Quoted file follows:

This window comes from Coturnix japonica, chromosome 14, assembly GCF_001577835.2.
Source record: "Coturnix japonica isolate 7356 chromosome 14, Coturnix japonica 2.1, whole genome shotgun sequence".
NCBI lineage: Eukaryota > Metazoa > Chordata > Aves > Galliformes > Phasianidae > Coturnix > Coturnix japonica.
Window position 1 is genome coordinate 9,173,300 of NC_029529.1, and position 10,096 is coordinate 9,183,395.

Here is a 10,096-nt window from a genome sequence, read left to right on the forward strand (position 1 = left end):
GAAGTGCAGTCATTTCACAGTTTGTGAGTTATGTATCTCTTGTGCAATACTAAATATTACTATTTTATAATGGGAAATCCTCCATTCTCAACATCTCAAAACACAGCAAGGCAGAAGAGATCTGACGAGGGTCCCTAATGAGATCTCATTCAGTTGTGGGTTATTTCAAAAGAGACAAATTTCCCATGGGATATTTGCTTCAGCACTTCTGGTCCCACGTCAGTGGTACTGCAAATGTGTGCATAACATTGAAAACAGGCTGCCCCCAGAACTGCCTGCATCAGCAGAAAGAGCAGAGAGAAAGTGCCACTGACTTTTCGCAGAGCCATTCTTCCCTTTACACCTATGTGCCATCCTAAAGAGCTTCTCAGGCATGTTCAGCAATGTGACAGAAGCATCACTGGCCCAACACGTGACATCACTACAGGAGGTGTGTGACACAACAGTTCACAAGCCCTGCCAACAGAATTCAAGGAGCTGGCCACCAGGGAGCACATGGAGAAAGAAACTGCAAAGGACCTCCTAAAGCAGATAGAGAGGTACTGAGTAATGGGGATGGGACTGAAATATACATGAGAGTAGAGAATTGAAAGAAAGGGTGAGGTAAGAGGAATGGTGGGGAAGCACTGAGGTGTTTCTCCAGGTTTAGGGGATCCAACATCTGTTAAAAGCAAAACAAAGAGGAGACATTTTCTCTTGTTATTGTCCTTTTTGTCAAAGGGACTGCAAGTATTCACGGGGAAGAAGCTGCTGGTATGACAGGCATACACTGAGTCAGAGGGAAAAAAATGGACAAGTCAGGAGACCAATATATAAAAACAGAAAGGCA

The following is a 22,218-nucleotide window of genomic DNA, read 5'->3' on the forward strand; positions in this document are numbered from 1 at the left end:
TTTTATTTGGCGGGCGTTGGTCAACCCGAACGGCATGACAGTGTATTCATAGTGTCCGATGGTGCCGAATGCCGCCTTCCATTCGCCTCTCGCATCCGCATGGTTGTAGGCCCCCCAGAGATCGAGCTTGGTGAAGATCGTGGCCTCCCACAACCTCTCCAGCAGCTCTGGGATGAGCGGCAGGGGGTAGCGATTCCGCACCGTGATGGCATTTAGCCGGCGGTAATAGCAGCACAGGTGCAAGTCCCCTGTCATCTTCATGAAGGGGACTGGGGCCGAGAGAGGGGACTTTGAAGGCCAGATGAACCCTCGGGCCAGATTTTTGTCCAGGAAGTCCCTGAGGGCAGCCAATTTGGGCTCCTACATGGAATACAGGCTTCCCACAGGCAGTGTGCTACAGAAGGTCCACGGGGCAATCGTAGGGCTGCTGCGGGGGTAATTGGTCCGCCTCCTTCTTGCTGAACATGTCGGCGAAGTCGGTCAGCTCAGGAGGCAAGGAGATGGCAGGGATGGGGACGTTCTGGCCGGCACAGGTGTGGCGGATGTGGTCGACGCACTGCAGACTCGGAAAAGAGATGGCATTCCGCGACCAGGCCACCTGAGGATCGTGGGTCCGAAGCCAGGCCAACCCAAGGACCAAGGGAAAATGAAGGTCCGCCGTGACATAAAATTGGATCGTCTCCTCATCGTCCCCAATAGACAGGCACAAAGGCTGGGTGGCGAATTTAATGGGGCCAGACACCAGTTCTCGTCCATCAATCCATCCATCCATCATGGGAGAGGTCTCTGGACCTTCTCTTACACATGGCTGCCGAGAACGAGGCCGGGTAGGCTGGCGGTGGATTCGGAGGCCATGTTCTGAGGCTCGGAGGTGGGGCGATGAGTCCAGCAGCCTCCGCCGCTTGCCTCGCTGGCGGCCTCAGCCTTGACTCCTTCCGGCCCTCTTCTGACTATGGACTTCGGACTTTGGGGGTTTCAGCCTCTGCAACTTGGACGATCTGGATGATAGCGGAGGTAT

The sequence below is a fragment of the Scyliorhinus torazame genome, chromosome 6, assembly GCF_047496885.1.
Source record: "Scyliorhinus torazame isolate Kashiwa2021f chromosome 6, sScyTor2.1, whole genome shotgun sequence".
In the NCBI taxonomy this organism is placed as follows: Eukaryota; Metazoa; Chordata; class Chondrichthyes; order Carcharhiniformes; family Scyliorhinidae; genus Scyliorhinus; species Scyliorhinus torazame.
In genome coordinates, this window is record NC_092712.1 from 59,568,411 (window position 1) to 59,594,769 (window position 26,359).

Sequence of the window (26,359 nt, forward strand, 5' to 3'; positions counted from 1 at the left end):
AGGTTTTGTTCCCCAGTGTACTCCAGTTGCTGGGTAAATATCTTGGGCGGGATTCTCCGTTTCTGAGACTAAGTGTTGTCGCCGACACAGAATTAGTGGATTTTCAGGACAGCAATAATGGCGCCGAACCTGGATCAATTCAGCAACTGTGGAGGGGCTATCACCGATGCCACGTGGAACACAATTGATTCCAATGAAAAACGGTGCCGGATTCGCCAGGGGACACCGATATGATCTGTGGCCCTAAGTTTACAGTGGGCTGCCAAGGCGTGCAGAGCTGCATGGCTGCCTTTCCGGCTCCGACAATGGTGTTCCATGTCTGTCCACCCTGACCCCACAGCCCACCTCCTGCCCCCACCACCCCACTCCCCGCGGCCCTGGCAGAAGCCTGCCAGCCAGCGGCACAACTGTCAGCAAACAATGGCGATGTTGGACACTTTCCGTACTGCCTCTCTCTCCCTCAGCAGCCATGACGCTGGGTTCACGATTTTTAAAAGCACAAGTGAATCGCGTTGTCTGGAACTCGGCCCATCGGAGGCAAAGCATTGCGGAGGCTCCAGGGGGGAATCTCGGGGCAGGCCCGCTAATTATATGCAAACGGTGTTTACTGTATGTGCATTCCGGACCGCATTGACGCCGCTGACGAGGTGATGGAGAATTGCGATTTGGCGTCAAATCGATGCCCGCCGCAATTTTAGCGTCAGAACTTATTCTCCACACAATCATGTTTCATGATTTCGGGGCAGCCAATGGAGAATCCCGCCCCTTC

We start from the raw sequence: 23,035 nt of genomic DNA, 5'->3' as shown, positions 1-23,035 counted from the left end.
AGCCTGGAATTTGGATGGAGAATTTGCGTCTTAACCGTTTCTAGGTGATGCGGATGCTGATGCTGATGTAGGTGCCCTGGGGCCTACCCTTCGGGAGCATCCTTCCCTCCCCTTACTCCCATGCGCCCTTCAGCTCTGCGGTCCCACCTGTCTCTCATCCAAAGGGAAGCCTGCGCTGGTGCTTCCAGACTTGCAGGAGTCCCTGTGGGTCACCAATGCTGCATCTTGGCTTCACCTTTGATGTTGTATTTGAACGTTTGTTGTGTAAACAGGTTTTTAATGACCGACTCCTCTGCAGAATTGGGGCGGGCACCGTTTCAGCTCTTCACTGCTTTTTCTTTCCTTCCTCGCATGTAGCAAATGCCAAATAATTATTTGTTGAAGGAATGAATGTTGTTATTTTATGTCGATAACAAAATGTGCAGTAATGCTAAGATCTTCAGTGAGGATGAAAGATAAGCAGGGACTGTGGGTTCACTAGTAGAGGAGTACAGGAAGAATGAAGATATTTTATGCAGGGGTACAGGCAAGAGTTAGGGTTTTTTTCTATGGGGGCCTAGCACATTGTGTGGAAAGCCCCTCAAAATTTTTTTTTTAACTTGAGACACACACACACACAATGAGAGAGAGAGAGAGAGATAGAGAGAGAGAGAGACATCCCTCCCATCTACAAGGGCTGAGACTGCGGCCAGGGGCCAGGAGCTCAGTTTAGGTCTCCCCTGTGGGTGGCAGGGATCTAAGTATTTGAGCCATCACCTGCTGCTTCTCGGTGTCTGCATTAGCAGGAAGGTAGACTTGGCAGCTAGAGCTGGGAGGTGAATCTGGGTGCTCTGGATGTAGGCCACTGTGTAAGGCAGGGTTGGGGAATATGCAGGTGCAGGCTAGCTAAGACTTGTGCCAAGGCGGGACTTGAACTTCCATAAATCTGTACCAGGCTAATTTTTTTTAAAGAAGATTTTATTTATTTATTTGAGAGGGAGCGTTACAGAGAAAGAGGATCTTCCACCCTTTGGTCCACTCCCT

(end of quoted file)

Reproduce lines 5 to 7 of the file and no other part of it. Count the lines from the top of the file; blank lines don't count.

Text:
Here is a 10,096-nt window from a genome sequence, read left to right on the forward strand (position 1 = left end):
GAAGTGCAGTCATTTCACAGTTTGTGAGTTATGTATCTCTTGTGCAATACTAAATATTACTATTTTATAATGGGAAATCCTCCATTCTCAACATCTCAAAACACAGCAAGGCAGAAGAGATCTGACGAGGGTCCCTAATGAGATCTCATTCAGTTGTGGGTTATTTCAAAAGAGACAAATTTCCCATGGGATATTTGCTTCAGCACTTCTGGTCCCACGTCAGTGGTACTGCAAATGTGTGCATAACATTGAAAACAGGCTGCCCCCAGAACTGCCTGCATCAGCAGAAAGAGCAGAGAGAAAGTGCCACTGACTTTTCGCAGAGCCATTCTTCCCTTTACACCTATGTGCCATCCTAAAGAGCTTCTCAGGCATGTTCAGCAATGTGACAGAAGCATCACTGGCCCAACACGTGACATCACTACAGGAGGTGTGTGACACAACAGTTCACAAGCCCTGCCAACAGAATTCAAGGAGCTGGCCACCAGGGAGCACATGGAGAAAGAAACTGCAAAGGACCTCCTAAAGCAGATAGAGAGGTACTGAGTAATGGGGATGGGACTGAAATATACATGAGAGTAGAGAATTGAAAGAAAGGGTGAGGTAAGAGGAATGGTGGGGAAGCACTGAGGTGTTTCTCCAGGTTTAGGGGATCCAACATCTGTTAAAAGCAAAACAAAGAGGAGACATTTTCTCTTGTTATTGTCCTTTTTGTCAAAGGGACTGCAAGTATTCACGGGGAAGAAGCTGCTGGTATGACAGGCATACACTGAGTCAGAGGGAAAAAAATGGACAAGTCAGGAGACCAATATATAAAAACAGAAAGGCA

The following is a 22,218-nucleotide window of genomic DNA, read 5'->3' on the forward strand; positions in this document are numbered from 1 at the left end: